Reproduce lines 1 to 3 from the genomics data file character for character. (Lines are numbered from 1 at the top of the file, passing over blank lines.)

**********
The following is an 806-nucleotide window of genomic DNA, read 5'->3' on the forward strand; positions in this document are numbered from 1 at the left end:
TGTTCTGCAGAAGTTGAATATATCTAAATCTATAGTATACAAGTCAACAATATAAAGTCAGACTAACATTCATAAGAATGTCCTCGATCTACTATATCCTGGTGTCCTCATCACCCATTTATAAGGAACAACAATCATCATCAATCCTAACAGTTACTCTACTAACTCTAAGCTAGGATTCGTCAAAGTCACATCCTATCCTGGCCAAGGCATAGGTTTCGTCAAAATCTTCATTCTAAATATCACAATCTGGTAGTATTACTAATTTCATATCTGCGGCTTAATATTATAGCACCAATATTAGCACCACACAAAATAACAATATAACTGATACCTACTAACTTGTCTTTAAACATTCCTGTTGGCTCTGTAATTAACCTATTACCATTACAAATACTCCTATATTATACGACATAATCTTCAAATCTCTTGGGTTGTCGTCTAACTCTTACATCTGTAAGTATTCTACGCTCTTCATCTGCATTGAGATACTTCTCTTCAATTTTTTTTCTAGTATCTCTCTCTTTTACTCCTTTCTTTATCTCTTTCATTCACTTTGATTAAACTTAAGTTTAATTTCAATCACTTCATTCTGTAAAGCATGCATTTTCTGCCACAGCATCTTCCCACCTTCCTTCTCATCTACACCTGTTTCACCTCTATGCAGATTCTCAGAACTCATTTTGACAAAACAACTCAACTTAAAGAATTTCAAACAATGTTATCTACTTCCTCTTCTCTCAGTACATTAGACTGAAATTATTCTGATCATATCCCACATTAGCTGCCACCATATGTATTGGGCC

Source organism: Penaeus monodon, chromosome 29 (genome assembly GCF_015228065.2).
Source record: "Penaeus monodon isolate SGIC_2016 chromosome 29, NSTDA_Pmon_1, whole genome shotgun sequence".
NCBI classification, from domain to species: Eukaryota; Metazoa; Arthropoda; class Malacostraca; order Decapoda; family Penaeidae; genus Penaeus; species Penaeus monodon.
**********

The following is an 806-nucleotide window of genomic DNA, read 5'->3' on the forward strand; positions in this document are numbered from 1 at the left end:
TGTTCTGCAGAAGTTGAATATATCTAAATCTATAGTATACAAGTCAACAATATAAAGTCAGACTAACATTCATAAGAATGTCCTCGATCTACTATATCCTGGTGTCCTCATCACCCATTTATAAGGAACAACAATCATCATCAATCCTAACAGTTACTCTACTAACTCTAAGCTAGGATTCGTCAAAGTCACATCCTATCCTGGCCAAGGCATAGGTTTCGTCAAAATCTTCATTCTAAATATCACAATCTGGTAGTATTACTAATTTCATATCTGCGGCTTAATATTATAGCACCAATATTAGCACCACACAAAATAACAATATAACTGATACCTACTAACTTGTCTTTAAACATTCCTGTTGGCTCTGTAATTAACCTATTACCATTACAAATACTCCTATATTATACGACATAATCTTCAAATCTCTTGGGTTGTCGTCTAACTCTTACATCTGTAAGTATTCTACGCTCTTCATCTGCATTGAGATACTTCTCTTCAATTTTTTTTCTAGTATCTCTCTCTTTTACTCCTTTCTTTATCTCTTTCATTCACTTTGATTAAACTTAAGTTTAATTTCAATCACTTCATTCTGTAAAGCATGCATTTTCTGCCACAGCATCTTCCCACCTTCCTTCTCATCTACACCTGTTTCACCTCTATGCAGATTCTCAGAACTCATTTTGACAAAACAACTCAACTTAAAGAATTTCAAACAATGTTATCTACTTCCTCTTCTCTCAGTACATTAGACTGAAATTATTCTGATCATATCCCACATTAGCTGCCACCATATGTATTGGGCC

Source organism: Penaeus monodon, chromosome 29 (genome assembly GCF_015228065.2).